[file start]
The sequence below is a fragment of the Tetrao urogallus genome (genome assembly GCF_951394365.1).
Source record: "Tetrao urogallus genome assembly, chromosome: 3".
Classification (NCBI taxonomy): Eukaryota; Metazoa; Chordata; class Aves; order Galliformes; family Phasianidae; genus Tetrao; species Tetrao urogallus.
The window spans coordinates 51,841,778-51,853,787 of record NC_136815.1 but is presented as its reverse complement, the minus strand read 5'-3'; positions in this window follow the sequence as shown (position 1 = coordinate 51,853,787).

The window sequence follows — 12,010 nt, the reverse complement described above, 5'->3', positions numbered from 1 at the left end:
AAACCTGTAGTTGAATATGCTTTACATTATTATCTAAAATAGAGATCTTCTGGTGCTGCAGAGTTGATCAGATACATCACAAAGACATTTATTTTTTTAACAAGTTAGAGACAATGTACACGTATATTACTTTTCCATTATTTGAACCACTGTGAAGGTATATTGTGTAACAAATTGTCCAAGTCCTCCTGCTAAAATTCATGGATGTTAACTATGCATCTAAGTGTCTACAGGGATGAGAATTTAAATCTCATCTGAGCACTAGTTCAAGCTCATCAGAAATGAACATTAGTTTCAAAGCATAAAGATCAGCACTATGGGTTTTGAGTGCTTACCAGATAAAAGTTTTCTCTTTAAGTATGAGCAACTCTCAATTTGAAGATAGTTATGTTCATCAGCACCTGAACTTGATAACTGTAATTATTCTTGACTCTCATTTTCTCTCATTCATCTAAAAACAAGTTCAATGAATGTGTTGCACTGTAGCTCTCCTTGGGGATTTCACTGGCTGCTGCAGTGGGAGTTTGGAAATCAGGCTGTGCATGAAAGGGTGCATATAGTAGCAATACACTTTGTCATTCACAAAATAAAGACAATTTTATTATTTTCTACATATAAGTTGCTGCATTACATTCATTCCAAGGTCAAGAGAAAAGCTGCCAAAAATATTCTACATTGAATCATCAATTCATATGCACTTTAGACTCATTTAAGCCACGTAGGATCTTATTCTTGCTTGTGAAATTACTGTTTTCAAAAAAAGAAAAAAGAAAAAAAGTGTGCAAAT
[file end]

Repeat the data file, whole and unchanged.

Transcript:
The sequence below is a fragment of the Tetrao urogallus genome (genome assembly GCF_951394365.1).
Source record: "Tetrao urogallus genome assembly, chromosome: 3".
Classification (NCBI taxonomy): Eukaryota; Metazoa; Chordata; class Aves; order Galliformes; family Phasianidae; genus Tetrao; species Tetrao urogallus.
The window spans coordinates 51,841,778-51,853,787 of record NC_136815.1 but is presented as its reverse complement, the minus strand read 5'-3'; positions in this window follow the sequence as shown (position 1 = coordinate 51,853,787).

The window sequence follows — 12,010 nt, the reverse complement described above, 5'->3', positions numbered from 1 at the left end:
AAACCTGTAGTTGAATATGCTTTACATTATTATCTAAAATAGAGATCTTCTGGTGCTGCAGAGTTGATCAGATACATCACAAAGACATTTATTTTTTTAACAAGTTAGAGACAATGTACACGTATATTACTTTTCCATTATTTGAACCACTGTGAAGGTATATTGTGTAACAAATTGTCCAAGTCCTCCTGCTAAAATTCATGGATGTTAACTATGCATCTAAGTGTCTACAGGGATGAGAATTTAAATCTCATCTGAGCACTAGTTCAAGCTCATCAGAAATGAACATTAGTTTCAAAGCATAAAGATCAGCACTATGGGTTTTGAGTGCTTACCAGATAAAAGTTTTCTCTTTAAGTATGAGCAACTCTCAATTTGAAGATAGTTATGTTCATCAGCACCTGAACTTGATAACTGTAATTATTCTTGACTCTCATTTTCTCTCATTCATCTAAAAACAAGTTCAATGAATGTGTTGCACTGTAGCTCTCCTTGGGGATTTCACTGGCTGCTGCAGTGGGAGTTTGGAAATCAGGCTGTGCATGAAAGGGTGCATATAGTAGCAATACACTTTGTCATTCACAAAATAAAGACAATTTTATTATTTTCTACATATAAGTTGCTGCATTACATTCATTCCAAGGTCAAGAGAAAAGCTGCCAAAAATATTCTACATTGAATCATCAATTCATATGCACTTTAGACTCATTTAAGCCACGTAGGATCTTATTCTTGCTTGTGAAATTACTGTTTTCAAAAAAAGAAAAAAGAAAAAAAGTGTGCAAAT